• On Dec. 29, 1170, Archbishop Thomas Becket is brutally murdered in Canterbury Cathedral by four knights of King Henry II of England, apparently on orders of the king. The Christian world was shocked, and in 1173 Becket was canonized a Catholic saint.
• On Dec. 26, 1606, William Shakespeare’s play “King Lear” is performed at the court of King James I of England. Lear was one of Shakespeare’s later works.
• On Dec. 30, 1853, the U.S. minister to Mexico and the president of Mexico sign the Gadsden Purchase in Mexico City. The treaty established the final boundaries of the southern United States. For $10 million, the U.S. acquired 30,000 square miles of land in what is now New Mexico and Arizona.
• On Dec. 24, 1865, in Pulaski, Tennessee, a group of Confederate veterans convenes to form a secret society that they christen the “Ku Klux Klan.” The KKK rapidly grew from a secret social fraternity to a paramilitary force bent on reversing the federal government’s progressive reconstruction activities.
• On Dec. 27, 1927, Agnes Nixon, the creator of the long-running television soap operas “One Life to Live” and “All My Children,” is born in Chicago. Nixon is credited with introducing social issues into soaps.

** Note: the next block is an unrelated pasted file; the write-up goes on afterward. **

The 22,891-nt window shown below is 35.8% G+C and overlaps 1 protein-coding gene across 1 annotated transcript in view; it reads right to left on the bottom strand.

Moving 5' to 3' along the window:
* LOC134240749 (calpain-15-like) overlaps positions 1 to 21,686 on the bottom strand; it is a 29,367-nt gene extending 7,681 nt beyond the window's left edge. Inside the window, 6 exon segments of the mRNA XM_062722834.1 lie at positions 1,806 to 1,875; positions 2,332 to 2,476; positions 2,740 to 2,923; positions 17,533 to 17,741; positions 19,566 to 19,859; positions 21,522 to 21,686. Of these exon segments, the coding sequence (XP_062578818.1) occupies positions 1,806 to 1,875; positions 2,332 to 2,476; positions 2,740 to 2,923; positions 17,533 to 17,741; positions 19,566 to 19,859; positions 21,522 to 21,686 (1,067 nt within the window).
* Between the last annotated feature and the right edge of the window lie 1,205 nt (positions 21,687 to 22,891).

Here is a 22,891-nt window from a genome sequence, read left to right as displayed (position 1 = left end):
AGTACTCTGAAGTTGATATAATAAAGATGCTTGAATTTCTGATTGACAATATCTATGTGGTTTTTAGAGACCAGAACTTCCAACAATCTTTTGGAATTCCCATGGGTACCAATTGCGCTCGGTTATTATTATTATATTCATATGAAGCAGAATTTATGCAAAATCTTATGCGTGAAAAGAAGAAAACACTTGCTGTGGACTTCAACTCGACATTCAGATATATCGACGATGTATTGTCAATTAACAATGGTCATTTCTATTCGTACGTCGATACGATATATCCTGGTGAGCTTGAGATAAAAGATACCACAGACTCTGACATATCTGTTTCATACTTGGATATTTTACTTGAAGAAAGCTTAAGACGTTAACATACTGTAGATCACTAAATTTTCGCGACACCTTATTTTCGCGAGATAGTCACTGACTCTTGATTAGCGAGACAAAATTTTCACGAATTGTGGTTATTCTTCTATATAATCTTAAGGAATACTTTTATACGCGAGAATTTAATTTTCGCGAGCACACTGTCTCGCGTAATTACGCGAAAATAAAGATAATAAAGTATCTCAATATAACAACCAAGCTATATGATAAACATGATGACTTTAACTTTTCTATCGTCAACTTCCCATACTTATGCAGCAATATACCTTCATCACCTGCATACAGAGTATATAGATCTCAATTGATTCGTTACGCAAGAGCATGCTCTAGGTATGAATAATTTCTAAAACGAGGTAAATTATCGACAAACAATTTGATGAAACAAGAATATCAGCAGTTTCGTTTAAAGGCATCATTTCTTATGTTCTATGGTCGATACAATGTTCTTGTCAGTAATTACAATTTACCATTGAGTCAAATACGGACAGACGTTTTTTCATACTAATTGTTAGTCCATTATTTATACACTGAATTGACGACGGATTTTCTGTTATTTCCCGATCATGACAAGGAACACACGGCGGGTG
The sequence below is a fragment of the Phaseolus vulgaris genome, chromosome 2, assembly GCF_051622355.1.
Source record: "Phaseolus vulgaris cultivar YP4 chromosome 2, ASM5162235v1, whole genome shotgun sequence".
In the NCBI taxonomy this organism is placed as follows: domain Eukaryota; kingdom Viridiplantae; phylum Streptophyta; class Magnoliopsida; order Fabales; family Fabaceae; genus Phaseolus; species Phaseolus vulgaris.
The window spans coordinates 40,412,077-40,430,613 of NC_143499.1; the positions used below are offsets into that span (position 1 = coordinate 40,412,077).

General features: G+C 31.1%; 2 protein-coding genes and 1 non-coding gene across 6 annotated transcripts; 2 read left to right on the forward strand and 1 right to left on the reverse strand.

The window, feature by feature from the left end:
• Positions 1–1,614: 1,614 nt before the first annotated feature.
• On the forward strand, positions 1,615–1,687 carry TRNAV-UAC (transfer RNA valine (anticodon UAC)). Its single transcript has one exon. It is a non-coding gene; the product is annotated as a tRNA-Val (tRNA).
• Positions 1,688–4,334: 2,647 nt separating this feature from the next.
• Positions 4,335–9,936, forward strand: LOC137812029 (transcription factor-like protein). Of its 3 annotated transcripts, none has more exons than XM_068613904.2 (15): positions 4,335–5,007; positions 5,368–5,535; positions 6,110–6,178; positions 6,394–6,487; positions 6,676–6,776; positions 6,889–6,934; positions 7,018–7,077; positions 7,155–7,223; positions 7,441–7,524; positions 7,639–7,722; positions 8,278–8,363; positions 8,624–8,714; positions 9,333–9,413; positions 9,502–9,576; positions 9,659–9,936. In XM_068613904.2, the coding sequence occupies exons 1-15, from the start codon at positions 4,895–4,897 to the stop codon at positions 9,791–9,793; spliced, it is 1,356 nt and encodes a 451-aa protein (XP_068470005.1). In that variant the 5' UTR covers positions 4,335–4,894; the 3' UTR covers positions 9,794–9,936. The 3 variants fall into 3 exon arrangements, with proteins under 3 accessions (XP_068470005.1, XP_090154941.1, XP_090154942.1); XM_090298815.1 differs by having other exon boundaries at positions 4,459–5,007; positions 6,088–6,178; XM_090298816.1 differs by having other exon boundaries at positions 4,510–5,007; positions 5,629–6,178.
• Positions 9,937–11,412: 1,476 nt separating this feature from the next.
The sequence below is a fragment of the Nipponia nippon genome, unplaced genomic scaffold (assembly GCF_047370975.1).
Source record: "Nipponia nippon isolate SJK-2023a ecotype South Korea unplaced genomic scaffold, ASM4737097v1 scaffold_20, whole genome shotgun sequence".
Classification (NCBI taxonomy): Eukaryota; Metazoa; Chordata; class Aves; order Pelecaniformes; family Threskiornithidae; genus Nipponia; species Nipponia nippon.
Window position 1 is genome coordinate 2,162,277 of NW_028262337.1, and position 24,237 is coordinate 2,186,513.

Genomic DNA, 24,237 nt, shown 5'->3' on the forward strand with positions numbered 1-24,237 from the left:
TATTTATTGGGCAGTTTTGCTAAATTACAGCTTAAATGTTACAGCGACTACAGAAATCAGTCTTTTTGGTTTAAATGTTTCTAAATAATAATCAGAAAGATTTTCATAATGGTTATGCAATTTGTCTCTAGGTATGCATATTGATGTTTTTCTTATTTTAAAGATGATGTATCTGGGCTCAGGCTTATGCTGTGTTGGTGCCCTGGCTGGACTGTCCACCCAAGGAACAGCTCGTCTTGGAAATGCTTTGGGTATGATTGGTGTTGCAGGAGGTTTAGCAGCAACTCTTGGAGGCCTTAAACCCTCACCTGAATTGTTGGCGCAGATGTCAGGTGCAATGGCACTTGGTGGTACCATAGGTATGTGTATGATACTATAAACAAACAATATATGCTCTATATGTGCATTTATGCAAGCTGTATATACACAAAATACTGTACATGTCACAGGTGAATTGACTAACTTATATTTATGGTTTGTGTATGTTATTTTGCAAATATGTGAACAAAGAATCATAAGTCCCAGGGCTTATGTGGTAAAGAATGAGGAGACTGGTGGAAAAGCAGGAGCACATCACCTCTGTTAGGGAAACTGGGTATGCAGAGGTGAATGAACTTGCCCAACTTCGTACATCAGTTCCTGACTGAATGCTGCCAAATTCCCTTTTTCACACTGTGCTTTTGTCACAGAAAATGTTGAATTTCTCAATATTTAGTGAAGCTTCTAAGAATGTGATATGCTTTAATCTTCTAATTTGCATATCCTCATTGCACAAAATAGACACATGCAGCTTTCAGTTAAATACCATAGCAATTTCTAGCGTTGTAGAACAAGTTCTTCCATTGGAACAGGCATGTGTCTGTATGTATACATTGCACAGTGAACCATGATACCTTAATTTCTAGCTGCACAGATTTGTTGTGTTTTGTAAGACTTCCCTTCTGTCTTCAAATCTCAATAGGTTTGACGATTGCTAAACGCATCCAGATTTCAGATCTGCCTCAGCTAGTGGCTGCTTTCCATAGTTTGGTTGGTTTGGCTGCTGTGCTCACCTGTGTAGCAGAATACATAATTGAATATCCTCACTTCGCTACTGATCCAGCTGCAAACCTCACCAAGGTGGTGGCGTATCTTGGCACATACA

• On Dec. 25, 1941, “White Christmas,” written by composer and lyricist Irving Berlin, receives its world premiere on Bing Crosby’s weekly NBC radio program, “The Kraft Music Hall.” It went on to become one of the most commercially successful singles of all time.
• On Dec. 28, 1975, ice hockey fans watch the Central Red Army team from the Soviet Union defeat the New York Rangers 7-3 at New York’s Madison Square Garden. It marked the start of the first midseason exhibition games between Soviet and National Hockey League teams, held from 1975 to 1991.
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